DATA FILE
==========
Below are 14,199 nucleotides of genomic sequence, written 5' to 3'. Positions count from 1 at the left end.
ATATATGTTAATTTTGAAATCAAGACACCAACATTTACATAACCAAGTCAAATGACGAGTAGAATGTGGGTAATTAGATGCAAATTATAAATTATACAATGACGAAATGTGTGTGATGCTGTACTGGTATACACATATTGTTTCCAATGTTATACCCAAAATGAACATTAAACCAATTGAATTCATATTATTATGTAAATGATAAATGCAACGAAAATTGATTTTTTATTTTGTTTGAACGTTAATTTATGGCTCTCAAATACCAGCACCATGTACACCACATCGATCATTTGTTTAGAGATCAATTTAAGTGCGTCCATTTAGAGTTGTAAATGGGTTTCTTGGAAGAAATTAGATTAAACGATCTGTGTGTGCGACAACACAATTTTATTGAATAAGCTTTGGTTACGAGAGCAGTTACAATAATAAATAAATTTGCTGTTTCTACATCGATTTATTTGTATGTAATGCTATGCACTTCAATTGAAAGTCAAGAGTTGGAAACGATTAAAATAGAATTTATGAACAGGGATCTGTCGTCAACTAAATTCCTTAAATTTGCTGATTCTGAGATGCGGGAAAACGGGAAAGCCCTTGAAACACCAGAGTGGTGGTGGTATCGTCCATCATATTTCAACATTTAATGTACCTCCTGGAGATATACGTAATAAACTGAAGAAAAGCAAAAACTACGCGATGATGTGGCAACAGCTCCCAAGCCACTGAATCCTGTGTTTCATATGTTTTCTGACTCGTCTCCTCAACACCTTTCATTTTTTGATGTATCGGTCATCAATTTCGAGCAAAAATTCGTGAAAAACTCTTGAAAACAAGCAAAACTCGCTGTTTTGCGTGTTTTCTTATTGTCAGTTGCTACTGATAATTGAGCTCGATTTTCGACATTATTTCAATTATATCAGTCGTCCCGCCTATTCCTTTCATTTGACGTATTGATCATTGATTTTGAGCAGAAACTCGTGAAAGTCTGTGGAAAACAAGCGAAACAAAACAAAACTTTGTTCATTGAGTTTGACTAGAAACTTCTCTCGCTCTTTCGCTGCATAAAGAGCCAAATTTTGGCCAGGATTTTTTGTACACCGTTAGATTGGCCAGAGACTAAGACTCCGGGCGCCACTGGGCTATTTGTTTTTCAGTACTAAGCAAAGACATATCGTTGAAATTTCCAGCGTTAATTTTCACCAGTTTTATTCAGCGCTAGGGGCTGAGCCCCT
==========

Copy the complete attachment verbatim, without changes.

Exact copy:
Below are 14,199 nucleotides of genomic sequence, written 5' to 3'. Positions count from 1 at the left end.
ATATATGTTAATTTTGAAATCAAGACACCAACATTTACATAACCAAGTCAAATGACGAGTAGAATGTGGGTAATTAGATGCAAATTATAAATTATACAATGACGAAATGTGTGTGATGCTGTACTGGTATACACATATTGTTTCCAATGTTATACCCAAAATGAACATTAAACCAATTGAATTCATATTATTATGTAAATGATAAATGCAACGAAAATTGATTTTTTATTTTGTTTGAACGTTAATTTATGGCTCTCAAATACCAGCACCATGTACACCACATCGATCATTTGTTTAGAGATCAATTTAAGTGCGTCCATTTAGAGTTGTAAATGGGTTTCTTGGAAGAAATTAGATTAAACGATCTGTGTGTGCGACAACACAATTTTATTGAATAAGCTTTGGTTACGAGAGCAGTTACAATAATAAATAAATTTGCTGTTTCTACATCGATTTATTTGTATGTAATGCTATGCACTTCAATTGAAAGTCAAGAGTTGGAAACGATTAAAATAGAATTTATGAACAGGGATCTGTCGTCAACTAAATTCCTTAAATTTGCTGATTCTGAGATGCGGGAAAACGGGAAAGCCCTTGAAACACCAGAGTGGTGGTGGTATCGTCCATCATATTTCAACATTTAATGTACCTCCTGGAGATATACGTAATAAACTGAAGAAAAGCAAAAACTACGCGATGATGTGGCAACAGCTCCCAAGCCACTGAATCCTGTGTTTCATATGTTTTCTGACTCGTCTCCTCAACACCTTTCATTTTTTGATGTATCGGTCATCAATTTCGAGCAAAAATTCGTGAAAAACTCTTGAAAACAAGCAAAACTCGCTGTTTTGCGTGTTTTCTTATTGTCAGTTGCTACTGATAATTGAGCTCGATTTTCGACATTATTTCAATTATATCAGTCGTCCCGCCTATTCCTTTCATTTGACGTATTGATCATTGATTTTGAGCAGAAACTCGTGAAAGTCTGTGGAAAACAAGCGAAACAAAACAAAACTTTGTTCATTGAGTTTGACTAGAAACTTCTCTCGCTCTTTCGCTGCATAAAGAGCCAAATTTTGGCCAGGATTTTTTGTACACCGTTAGATTGGCCAGAGACTAAGACTCCGGGCGCCACTGGGCTATTTGTTTTTCAGTACTAAGCAAAGACATATCGTTGAAATTTCCAGCGTTAATTTTCACCAGTTTTATTCAGCGCTAGGGGCTGAGCCCCT